March 20, 2018    |    By

How Long Should Your Cover Letter Be In 2018?

Cover letters, much like resumes, will vary in length depending on the position you are applying for and what is applicable to include. For many positions you apply for, cover letters are no longer necessary and may not be read at all. Others will require you to submit a cover letter with your resume to be considered for the position.

The Purpose Of A Cover Letter

A cover letter is not meant to repeat what is on your resume. It is a chance to show some insight into your character, discuss your expertise and display your interest for the position you are applying for. You want to maintain professionalism while showing personality. The purpose is to introduce yourself, demonstrate your interest, draw attention to your resume and motivate the reader to meet with you.

How Important Is The Length?

Your cover letter should be concise. It should be one page and divided into three to four paragraphs. If it is too short, employers might think you don’t care much about the job. If it is too long, they may not take the time to read it. Almost 70% of employers want to see a cover letter that is less than a full page.

What You Should Include In Your Cover Letter

Your Name And Contact Details

This seems simple but you would be surprised. Don’t get so wrapped up in the body of the letter that you forget the basics.

Their Name And Contact Details

Whenever possible, address your cover letter to the specific person rather than “To Whom It May Concern”. Do your best to research the person responsible for hiring. If it is not listed in the job description, don’t be afraid to call and find out who it should be addressed to.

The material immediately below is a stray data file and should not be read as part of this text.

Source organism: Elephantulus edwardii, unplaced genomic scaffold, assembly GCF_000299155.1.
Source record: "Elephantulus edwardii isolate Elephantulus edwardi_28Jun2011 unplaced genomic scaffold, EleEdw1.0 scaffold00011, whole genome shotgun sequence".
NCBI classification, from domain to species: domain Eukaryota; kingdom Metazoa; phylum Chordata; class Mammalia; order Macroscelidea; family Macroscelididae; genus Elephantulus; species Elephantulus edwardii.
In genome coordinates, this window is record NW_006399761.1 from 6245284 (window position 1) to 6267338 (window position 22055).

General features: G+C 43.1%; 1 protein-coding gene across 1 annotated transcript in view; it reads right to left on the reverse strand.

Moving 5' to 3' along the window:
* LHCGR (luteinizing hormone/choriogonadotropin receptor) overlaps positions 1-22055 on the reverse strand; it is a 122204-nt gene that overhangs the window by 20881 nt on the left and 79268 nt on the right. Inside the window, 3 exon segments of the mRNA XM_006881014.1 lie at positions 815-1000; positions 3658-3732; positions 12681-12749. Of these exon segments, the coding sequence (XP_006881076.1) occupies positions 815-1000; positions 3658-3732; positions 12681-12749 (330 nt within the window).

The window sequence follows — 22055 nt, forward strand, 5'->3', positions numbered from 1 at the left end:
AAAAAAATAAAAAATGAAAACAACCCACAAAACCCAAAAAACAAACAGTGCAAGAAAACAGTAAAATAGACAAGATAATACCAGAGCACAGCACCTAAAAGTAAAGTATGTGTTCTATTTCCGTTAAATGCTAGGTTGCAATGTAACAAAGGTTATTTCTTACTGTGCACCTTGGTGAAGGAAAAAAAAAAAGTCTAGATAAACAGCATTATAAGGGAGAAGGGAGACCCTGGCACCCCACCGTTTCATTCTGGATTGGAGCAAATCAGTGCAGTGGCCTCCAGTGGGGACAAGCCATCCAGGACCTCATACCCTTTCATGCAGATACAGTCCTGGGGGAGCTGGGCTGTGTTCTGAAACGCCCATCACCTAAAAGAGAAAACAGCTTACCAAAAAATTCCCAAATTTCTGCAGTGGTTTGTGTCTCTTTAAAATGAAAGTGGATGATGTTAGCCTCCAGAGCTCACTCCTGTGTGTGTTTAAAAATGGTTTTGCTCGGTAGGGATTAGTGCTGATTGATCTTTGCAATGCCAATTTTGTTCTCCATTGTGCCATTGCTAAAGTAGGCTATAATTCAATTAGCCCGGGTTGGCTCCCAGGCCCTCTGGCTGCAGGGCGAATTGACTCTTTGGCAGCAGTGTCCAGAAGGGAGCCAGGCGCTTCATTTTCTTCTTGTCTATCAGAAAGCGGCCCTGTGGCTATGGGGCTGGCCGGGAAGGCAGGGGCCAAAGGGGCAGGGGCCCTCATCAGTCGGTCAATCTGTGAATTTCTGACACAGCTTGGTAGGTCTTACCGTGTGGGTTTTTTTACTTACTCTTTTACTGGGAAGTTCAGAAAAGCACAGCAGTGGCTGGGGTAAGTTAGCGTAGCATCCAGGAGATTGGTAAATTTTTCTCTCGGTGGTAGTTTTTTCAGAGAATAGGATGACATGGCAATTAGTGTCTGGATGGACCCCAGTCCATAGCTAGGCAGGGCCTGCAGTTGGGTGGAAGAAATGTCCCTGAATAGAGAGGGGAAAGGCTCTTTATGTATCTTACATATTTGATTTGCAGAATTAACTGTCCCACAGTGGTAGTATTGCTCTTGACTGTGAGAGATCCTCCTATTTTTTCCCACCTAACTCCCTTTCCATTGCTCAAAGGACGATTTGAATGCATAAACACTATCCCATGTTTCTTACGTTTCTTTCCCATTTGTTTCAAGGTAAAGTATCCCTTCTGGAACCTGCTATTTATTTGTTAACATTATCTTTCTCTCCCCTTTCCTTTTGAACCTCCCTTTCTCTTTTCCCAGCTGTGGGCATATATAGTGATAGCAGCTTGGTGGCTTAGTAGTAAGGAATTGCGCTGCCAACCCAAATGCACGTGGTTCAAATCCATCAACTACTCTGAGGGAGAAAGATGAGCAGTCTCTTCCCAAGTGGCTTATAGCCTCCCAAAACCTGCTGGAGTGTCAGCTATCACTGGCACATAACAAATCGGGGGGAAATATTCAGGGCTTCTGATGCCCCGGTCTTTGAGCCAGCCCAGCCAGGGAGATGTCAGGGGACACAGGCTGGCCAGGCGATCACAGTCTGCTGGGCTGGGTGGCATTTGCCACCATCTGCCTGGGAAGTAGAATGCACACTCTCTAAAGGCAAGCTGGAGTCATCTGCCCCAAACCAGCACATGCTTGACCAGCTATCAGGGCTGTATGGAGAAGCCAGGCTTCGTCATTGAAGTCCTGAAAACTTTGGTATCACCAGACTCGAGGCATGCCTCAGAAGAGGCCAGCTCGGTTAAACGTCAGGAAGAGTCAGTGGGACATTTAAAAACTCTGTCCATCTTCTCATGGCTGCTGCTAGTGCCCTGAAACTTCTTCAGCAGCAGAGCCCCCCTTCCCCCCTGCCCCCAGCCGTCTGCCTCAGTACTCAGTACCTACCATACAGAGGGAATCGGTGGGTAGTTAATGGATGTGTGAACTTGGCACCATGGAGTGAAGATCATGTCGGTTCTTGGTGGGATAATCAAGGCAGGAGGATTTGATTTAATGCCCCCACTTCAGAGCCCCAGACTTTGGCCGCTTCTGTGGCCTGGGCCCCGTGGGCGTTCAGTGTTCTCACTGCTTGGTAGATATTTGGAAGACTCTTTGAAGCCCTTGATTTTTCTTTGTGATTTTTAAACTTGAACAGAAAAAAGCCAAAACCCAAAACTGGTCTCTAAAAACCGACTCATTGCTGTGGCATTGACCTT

Paragraph One

The first paragraph should indicate the reason you are writing and how you learned about the position. Include attention grabbing, yet professional, information.

Paragraph Two

The second paragraph should be used to explain your qualifications and highlight with specific examples how your skills, experience or research match what the employer is seeking.

Paragraph Three

The third paragraph should be used as a closing paragraph to thank the reader for their consideration and to request an opportunity to meet to discuss the position further. You can put your contact information here so the employer knows the best way to reach you or be more proactive and let them know when you will be following up.

Remember, Formatting Is Just As Important As Length

The format of your cover letter can be just as important as the length. As odd as it may sound, you always want a good amount of white space on the paper to prevent it from looking too cluttered and difficult to read.

Font And Text Size

You want to choose a font that is legible in a readable font size. A typical 12 point font is usually the best choice.


Your margins should be one inch all around, with the text aligned to the left.


You should leave space between paragraphs, as well as between your salutation and the text (and between your text and the signature), so that your letter is easy to read.


It’s an obvious do, but so important. If you have grammatical errors or misspellings, this can immediately disqualify you from being considered for a position. Employers often view this as being careless and an inability to write effectively. Always proofread and whenever possible, have someone else proofread it for you as well.

Your Cover Letter Is A Marketing Tool, Not An Autobiography

Your cover letter should be designed to highlight your most relevant qualifications for the job and what you have to offer the employer. The goal of the cover letter is to grab the reader’s attention by convincing them you are a great candidate, make them want to read your resume and profile, and, of course, call you in for an interview so you can sell yourself in person.

Make a great first impression at your next job interview.

This blog post is intended for informational purposes only and does not constitute legal advice. No attorney-client relationship is created between the author and reader of this blog post, and its content should not be relied upon as legal advice. Readers are urged to consult legal counsel when seeking legal advice.